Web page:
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Posts Tagged ‘Eastern Illinois University’

IMAGE: Tiger Woods presskonferens var inte den mest lyckade. Kritiken har varit omfattande. W. Timothy Coombs, professor i kriskommunikation vid Eastern Illinois University, säger bland annat;

”For Tiger the brand, the apology is an epic fail. It is too little too late. Many sports writers have mocked today’s media event, saying no self-respecting journalist would attend because you can’t ask questions. When the media mocks the format of your apology, then it’s a failure regardless of the content.”

Tuffa ord. Men en av de mer underhållande sågningarna har levererats av Nick Sullivan som är ”fashion director” på livsstilsmagasinet Esquire. Sullivan förklarar vad Woods hela image och framtoning kommunicerade på presskonferensen;

We get it: he’s sorry. Very sorry. Buddhist sorry. But he didn’t even have to open his mouth. As soon as Tiger Woods walked out back into the open this morning, we could tell he was abject.

You see clothes can say a thousand words. Or just three. Words like, ”I screwed up”. And man did he screw up at the clothing store. Or did he? An analysis:

1. A shirt that’s fresh out of the box, and not a very expensive box to judge by the way the collar floats off the body. That is an I-am-not-exactly-having-a-good-time shirt.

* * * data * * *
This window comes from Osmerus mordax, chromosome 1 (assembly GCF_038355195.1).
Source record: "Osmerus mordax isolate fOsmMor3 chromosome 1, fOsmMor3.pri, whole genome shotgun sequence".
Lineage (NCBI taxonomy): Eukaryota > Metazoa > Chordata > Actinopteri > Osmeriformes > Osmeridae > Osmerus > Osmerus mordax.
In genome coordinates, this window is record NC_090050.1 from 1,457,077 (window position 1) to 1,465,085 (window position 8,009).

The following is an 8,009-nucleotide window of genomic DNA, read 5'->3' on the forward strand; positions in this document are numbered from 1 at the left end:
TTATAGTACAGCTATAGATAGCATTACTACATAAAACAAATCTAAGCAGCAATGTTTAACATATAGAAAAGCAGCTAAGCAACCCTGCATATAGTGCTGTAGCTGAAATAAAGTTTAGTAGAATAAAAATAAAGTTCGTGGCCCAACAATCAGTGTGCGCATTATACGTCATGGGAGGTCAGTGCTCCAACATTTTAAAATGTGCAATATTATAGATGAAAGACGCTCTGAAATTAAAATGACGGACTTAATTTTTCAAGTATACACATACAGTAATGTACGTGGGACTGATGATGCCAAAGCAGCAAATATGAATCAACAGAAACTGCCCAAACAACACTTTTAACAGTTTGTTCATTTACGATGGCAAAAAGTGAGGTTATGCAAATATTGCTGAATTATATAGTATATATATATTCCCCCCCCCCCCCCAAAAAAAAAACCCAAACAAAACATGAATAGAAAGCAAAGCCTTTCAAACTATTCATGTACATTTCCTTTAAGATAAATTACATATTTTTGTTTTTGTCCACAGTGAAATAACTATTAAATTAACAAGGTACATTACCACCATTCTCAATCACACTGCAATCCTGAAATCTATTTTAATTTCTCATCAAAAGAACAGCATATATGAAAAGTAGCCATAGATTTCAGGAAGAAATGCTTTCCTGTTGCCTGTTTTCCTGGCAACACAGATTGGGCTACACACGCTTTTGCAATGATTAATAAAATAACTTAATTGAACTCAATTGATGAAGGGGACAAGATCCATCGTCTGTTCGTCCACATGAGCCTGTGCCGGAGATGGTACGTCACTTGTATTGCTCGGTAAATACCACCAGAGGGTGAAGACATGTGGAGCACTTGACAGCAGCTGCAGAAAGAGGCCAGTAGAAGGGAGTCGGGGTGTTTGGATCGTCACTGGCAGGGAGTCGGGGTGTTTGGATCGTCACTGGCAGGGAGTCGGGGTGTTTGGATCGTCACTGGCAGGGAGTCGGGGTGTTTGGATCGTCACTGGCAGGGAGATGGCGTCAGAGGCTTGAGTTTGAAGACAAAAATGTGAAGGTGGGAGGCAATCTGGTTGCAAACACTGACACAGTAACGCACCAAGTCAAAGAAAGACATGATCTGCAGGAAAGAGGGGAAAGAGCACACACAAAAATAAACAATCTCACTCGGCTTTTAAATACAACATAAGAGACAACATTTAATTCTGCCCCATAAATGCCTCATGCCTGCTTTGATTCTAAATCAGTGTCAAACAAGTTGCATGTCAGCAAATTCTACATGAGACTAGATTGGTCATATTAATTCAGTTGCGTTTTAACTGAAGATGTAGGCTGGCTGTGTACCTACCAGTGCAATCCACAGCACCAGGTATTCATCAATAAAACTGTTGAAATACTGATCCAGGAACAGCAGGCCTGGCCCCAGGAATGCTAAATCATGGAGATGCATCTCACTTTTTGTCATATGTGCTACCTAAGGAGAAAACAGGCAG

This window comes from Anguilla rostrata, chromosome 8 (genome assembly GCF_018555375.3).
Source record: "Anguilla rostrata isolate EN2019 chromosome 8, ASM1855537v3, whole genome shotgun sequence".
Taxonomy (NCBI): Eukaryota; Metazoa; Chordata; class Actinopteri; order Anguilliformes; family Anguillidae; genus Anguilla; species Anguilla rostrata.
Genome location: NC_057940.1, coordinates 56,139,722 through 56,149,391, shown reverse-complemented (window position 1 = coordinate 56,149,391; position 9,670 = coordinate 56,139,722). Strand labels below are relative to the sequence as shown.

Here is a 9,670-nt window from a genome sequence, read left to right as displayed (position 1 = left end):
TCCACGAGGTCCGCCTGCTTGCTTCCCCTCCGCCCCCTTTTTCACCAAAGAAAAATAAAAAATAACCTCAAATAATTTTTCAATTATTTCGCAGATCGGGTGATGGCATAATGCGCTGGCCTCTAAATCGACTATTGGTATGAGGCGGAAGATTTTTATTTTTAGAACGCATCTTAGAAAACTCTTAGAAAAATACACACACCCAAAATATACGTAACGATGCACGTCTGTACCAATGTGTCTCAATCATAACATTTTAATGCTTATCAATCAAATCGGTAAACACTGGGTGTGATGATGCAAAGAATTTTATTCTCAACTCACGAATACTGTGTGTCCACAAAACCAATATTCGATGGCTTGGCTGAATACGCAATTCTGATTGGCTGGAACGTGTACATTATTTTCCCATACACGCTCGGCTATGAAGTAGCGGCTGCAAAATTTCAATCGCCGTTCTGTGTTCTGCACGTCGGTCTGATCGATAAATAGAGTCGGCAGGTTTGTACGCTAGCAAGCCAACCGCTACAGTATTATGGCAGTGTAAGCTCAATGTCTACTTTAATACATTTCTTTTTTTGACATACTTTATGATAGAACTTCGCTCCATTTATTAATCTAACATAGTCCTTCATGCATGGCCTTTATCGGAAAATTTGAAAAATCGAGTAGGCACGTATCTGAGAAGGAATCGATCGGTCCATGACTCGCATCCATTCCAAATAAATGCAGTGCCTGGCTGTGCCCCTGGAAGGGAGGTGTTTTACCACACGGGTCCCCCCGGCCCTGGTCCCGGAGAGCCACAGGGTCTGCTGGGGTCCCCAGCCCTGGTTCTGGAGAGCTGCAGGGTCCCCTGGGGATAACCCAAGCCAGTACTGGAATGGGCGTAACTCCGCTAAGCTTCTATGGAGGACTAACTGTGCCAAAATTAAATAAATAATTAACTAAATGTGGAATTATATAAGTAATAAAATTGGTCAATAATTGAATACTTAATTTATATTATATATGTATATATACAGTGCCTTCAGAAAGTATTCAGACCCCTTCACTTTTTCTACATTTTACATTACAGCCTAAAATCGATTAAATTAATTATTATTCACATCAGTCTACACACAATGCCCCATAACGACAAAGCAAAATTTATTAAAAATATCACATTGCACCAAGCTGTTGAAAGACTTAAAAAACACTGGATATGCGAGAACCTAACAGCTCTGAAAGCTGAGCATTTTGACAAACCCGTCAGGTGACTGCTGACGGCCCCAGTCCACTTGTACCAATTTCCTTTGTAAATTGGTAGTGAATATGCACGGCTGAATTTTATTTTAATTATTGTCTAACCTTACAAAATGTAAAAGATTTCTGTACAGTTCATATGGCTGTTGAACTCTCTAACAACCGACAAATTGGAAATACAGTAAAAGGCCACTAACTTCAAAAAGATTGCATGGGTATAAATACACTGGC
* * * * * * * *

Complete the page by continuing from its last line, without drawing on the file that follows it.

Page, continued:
2. The blazer: funereal black — and baggy. Big, wide sleeves — and not a trace of vim or dash. The notches cut so low on Tiger’s chest that even the lapels could barely hold themselves up. Man, that is one depressing jacket.

3. Gray slacks. Not so much go-to-hell pants as I-am-going-to-hell pantsb (…)

But, at the same time, it was all very clever, too: The clothes you see above are a deliberate public manifestation of the guilt inside the man wearing them. There’s no fat watch, even though Tag Heuer stood by Tiger — it wouldn’t exactly suggest contrition to wear one, nor would an open-neck shirt (…)

The oversize blazer and, well, everything? Could just be an error, of course — the kind of rush purchase that happens in every men’s store in America every second of every day. But in this case, baggy clothes could also be deliberate, picked out very carefully to make the man look almost childlike, a vulnerable little man in a harsh, grown-up world. Poor Tiger. Poor, clever Tiger.

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